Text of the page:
er necessities. With the exception of
the four directed against the Non
partisan league, which are a special
order today, all resolutions will prob
ably be acted upon Thursday.
Although the preponderance of sen
timent among delegates seems to be
against the Non-partisan- league It is
said a warm fight will be waged
around the four resolutions.
Another fight may be pjrecipitated
in the election of a state lecturer.
Mrs. Winnie E. Bond of Eugene, ed
itor of the Grange Dulletnl. will en
deavor to retain the place. She may
be opiosed by Mrs. Gertrude Blan-
chard of Grants Pass. Mrs. Ulan
chard is said to be strongly in sym
pathy with the Non-partisan league
Entertained by Club.
The banquet and reception arrang
e din honor of the visitors by tho
Commercial club was. in the matter
of scope at least, one of the biggest
things socially the club has ever
done. The floor of the armory was
inractically covered by the tables.
plate being laid for about S00 peo
ple, which Included the grange, vis
itors, citizens and a large group of
th nor scouts. The tables were
tastefully decorated with flower
Love Scenes Not Good For
Feeble-Minded Inmates
Love scenes and films of nromls-
cuos dancing will not do for the in
mates or the state institute or the
feeble-minded. Superintendent J. N.
Smith told the state board of control
yesterday. The question was brought
before the board in a letter from Rev.
J. A. Speer of Portland criticising
the moving pictures that are used
on the ciicuit of the state institu
Objection is made to the pictures
only because of their effect upon the
leeDie-minded. For the entertain
ment of Inmates of all of the other
institutions, the pictures are said to
be first-class. At present it is not
possioie ior me noara to arrange
for a different set of films for the
feeble-minded institution and no ac
tion was taken.
WXSniNGTON. June 4. Gradu
ated taxes on newspapers and period
icals based on the subscription price
and circulation was proposed in a
bill Introduced today by Represents
nve jonnson or wasnington. as a
substitute for the postal zone rate
Highway Commission Is Call
ed Incompetent by Master
of State Grange
Need of System for Co-Opera
tive Selling Is Pointed
Out .
C E. Spence, master of the Oregon
Grange, In his annual address before
the state convention here yesterday
afternoon, advocated a policy of road
Improvement, but arraigned unmer
cifully the state highway commission,
which, he declared, is composed of
a timber baron, a banker and a poli
tician. He cited the road bonding
measure and the appointment of the
highway commission among a num
ber of instances in which he declar
ed that the tourists had scored over
the farmers.
State Master Spence dwelt on the
subect of profiteering and commend
ed in strong terms United States
Senator McXary because he toted for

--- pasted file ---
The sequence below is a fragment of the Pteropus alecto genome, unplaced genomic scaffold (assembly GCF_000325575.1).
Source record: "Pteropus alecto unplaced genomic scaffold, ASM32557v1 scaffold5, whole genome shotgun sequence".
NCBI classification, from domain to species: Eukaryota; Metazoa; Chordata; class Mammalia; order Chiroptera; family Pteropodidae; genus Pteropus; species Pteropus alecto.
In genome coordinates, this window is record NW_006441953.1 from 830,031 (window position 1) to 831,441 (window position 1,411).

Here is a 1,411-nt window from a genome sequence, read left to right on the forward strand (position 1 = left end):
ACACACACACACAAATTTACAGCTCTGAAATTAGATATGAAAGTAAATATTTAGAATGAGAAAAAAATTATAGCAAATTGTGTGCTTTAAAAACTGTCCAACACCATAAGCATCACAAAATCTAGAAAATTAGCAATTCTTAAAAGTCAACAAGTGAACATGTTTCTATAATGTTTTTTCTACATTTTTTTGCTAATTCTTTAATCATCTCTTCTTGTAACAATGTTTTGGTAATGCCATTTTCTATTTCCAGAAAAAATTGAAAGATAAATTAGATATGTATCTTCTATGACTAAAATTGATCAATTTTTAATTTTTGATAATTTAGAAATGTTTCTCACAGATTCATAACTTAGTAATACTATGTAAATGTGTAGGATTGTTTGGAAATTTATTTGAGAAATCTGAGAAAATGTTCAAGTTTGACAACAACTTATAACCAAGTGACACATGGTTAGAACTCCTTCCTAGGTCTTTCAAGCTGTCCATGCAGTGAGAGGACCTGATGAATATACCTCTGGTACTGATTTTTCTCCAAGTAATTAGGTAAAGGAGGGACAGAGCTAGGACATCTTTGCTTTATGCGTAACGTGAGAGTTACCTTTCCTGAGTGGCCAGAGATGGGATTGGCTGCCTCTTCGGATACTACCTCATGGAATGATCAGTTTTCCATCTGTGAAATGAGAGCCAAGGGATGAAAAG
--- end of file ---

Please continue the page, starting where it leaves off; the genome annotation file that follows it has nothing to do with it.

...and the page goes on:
a tax as high as 0 per cent on war
profits. Spence asserted that all war
profits should be taken by the gov
ernment. Another prod was taken at tourist
legislation by Mr. Spence when he de
clared that part of the $45,000 ap
propriated by the legislature to ad
vertise the state for tourists should
be transferred to the lime board for
the completion and operation of Its
Unceasing effort to bring about a
system of co-operative selling was
urged by the speaker and with more
sarcastic flings at the highway com
mission for selling bonds below par
he spoke for a revivifying of rural
credits. -
"With the coming of good roads
and the automobile." he said the so
cial and educational part of our prob
lem wjir be largely solved if the
roads are built so as to connect the
farming communities with the mar
keting and shipping points, while
on the other hand if the craze for
scenic highways and pleasure boul
fards continue to absorb our avail
able funds, the agricultural condi
tions will only be aggravated."
Referring again to good roads, Mr,
Spence said:
"During the road bond-campaign
the farmer was told that it was all
in his interest and it would get him
out of the mud, but when it came to
the appointment of a highway com-
mission, there was no farmer In the
state who could bo trusted .with the
expenditure of the highwaV funds.
A timoer naron, a oanner, ana-a
ttician were given the Job. Again
the tourists Interest scored over the
'Practically every condition pre
dicted by those opposed to the bonds
are assured at this date.
"War conditions have caused
scarcity of labor and paving costs are
higher than predicted. The patented
paving has been favored almost ex
clusively and toe price is mgn
enough to Include royalty and profit.
"A second hand paving plant was
nnrrhased at a good price last fall
but J yet has not been used by the
hishwar commission.
"The good roads movement has
suffered beyond estimation from the
inenmnetenrv and extravagance of
the commission."
N'ext to the war. Mr. Spence e
Dressed the opinion that the market
Ing problem overshadows all others.
He said:
"It Is my opinion that a proper
solution of It will do more to pro
mote the reneral welfare, establish
Jutlce and create a united, content
Continued pa pag 2).
Edwin R. Baird, Jr. Fonnd in
land Coast After Having Be en Bombed U. S. Destroyer
Interrupts Enemy Attack on French Steamer Radioleme
Signals Arranged for Towns Along Shore Lights
Will Be Dimmed at Night Air Squadrons Prepare for
I WASHINGTON, June 4- A destroj er rrrorted to the nary de
partment tonight that she interrupted an enemy submarine attack
on the French steamer Radioleine, 65 miles off the Maryland coast
at 9:30 o'clock this morning and had found the American schooner
Edward R. Baird, Jr., in a sinking condition after having been
LEWES, DEL., June 4. Firing was heard off the Delaware
capes tonight but the cause of it could not be learned.
i The tanker Herlert L. Pratt, sunk yesterday by a submarine,